Reader's Encyclopedia

Yeats, William Butler (1865-1939)

Irish poet and dramatist. Yeats is considered to be one of the greatest poets of the 20th century. The three major concerns of his life - art, Irish Nationalism, and occult studies - are central to his poetry and drama. His greatest work is in the poetry of his maturity and old age; it is characterized by its lyrical and dramatic qualities, its use of symbolism and the mythology of Irish folklore and the occult, its autobiographical and political themes, and its sensuous beauty, realism, precision, and economy.

He was the son of John Butler Yeats, a well-known Irish painter, and he himself studied painting for three years. Yeat's early poetry is characterized by a romantic affectation of melancholy and preoccupation with "the Celtic twilight." "The Wanderings of Oisin" (1889), a long, mystical narrative poem based on Irish legend, and "The Lake Isle of Innisfree" (1893) date from this period.

In London, Yeats was a founding member of the Pre-Raphaelite Rymer's Club, whose aims were to promote pure poetry and the aesthetic cult of Walter PATER. On his return to Ireland in 1896, he became a leader of the IRISH RENAISSANCE. Believing that the Irish poet's task was to communicate with the Irish people, he wrote simple, direct poetry; The Wind among the Reeds (1899) and In the Seven Woods (1903) are collections written during this period. Yeats met Maud GONNE when he was twenty-three and became indirectly involved in her political activities. He was in love with her during much of his life and used her as a central symbol in his poetry.

With LADY GREGORY, GEORGE MOORE, and others, Yeats founded, in 1899, the theatre society that was later to become the celebrated ABBEY THEATRE. He encouraged Lady Gregory and SYNGE to write playes for it, and he himself wrote many works for it including THE COUNTESS CATHLEEN, The Land of Heart's Desire (1894), Cathleen ni Houlihan (1902), and Deidre (1907). Under the influence of Ezra POUND, whom Yeats met in 1912, he began to write ritualistic, symbolic dramas, with dance and music, in imitation of the Japanese Nö plays. These plays, in prose and verse, often make symbolic use of Irish heroic legends, especially those about CÚ CHULAINN. Usually, like most of Yeats's work, they are concerned with peasants, aristocrats, beggars, wandering minstrels, and kings and queens, and they are based on his mystical and occult ideas. THE HERNE'S EGG and PURGATORY are characteristic plays of this period.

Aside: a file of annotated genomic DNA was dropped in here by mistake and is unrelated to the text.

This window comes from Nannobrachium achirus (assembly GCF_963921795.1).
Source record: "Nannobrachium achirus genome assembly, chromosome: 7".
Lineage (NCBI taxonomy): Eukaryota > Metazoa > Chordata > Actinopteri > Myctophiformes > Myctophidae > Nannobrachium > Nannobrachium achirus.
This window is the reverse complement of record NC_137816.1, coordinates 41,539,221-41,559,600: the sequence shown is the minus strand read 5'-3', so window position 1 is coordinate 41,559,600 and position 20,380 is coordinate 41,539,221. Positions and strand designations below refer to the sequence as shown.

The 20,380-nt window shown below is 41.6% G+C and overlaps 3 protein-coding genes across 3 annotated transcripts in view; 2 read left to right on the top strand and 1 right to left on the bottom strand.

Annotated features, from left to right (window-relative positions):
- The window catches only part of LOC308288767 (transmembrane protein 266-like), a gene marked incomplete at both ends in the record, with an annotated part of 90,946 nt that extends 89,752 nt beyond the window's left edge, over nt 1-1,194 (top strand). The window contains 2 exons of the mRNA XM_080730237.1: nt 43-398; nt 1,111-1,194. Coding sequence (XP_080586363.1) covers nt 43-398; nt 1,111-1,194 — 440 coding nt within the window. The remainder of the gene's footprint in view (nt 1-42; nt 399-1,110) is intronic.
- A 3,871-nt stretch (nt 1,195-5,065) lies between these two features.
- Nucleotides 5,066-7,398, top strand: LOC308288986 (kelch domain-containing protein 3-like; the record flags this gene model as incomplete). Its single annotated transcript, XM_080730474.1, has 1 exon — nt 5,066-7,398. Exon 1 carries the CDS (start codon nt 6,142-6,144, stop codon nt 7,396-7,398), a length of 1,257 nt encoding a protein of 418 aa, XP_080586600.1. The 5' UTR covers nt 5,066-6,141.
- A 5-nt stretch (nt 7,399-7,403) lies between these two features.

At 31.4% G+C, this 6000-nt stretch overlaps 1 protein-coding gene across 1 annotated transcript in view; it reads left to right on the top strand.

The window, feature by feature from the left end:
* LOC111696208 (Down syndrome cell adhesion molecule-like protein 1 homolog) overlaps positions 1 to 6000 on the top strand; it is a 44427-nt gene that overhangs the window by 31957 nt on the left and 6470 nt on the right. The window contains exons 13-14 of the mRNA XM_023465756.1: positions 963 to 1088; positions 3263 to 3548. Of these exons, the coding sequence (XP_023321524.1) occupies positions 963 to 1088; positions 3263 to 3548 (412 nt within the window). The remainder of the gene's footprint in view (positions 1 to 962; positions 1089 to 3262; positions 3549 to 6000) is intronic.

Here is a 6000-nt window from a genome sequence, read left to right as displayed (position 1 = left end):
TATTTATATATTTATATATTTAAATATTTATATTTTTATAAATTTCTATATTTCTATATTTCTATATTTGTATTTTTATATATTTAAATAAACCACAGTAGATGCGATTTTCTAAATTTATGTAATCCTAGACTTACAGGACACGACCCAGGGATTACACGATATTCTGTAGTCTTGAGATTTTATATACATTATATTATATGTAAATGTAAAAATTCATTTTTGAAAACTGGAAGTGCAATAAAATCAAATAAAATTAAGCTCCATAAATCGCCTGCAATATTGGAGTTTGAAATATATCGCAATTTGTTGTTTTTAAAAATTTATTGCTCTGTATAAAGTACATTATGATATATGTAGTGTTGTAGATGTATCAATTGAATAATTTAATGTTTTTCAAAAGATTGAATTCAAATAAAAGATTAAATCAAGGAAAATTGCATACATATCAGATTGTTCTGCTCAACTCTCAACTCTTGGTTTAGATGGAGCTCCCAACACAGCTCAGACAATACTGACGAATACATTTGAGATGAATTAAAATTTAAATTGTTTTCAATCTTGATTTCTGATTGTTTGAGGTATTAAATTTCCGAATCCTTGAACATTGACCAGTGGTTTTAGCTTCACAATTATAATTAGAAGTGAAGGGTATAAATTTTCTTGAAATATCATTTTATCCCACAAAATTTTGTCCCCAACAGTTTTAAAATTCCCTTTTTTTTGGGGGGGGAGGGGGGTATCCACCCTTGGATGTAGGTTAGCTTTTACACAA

Yeats had been interested in magic and occult philosophy since his Dublin days with A.E. (q.v.) and when he met Madame BLAVATSKY in London in 1887, he became a devoted disciple. He did not believe in any orthodox religion, but since he felt he needed some system of supernatural belief to give depth to his life and poetry, he half-accepted the doctrines of THEOSOPHY, Hermetism (see HERMES TRISMEGISTUS), and spiritualism. In 1917 he married Georgie Hyde Lees, a spiritualist medium, and with the help of her trances and automatic writing composed A VISION, a prose work that combined a system of magic, philosophy of history, and a philosophy of personality. Yeats's esoteric ideas provided a mythical background and a system of symbols for all his poetry, but especially for his later work.

In technique, Yeats's mature poetry was influenced by the works of John DONNE, Walter Savage LANDOR, and Ezra Pound. It appeared in the volumes The Green Helmet (1910), Responsibilities (1914), The Wild Swans at Coole (1917), Michael Robartes and the Dancer (1921), The Tower (1928), and The Winding Stair (1929). Yeats prepared The Collected Poems (1933) himself, rewriting many of his early poems in accordance with his later stylistic ideas. Among his best-known individual poems are "Byzantium" and "Sailing to Byzantium"; "East 1916," a commemoration of an incident during the Irish rebellion (see Padraic PEARSE); "A Prayer for My Daughter"; "Leda and the Swan"; "Among School Children"; "Lapus Lazuli"; "Long-Legged Fly"; and CRAZY JANE, a series of poems.

Yeats's prose works include Fairy and Folk Tales of the Irish Peasantry (1888); occult works, such as The Celtic Twilight (1893) and The Secret Rose (1897); a collection of essays such as Ideas for Good and Evil (1903), The Cutting of an Agate (1912), and Essays (1937); and Autobiographies (1926). He edited the works of William BLAKE (1893).

At the end of his life Yeats was widely honored as one of the most important poets of the century. He was elected a senator of the Irish Free State in 1922 and was awarded the NOBEL PRIZE in Literature in 1923.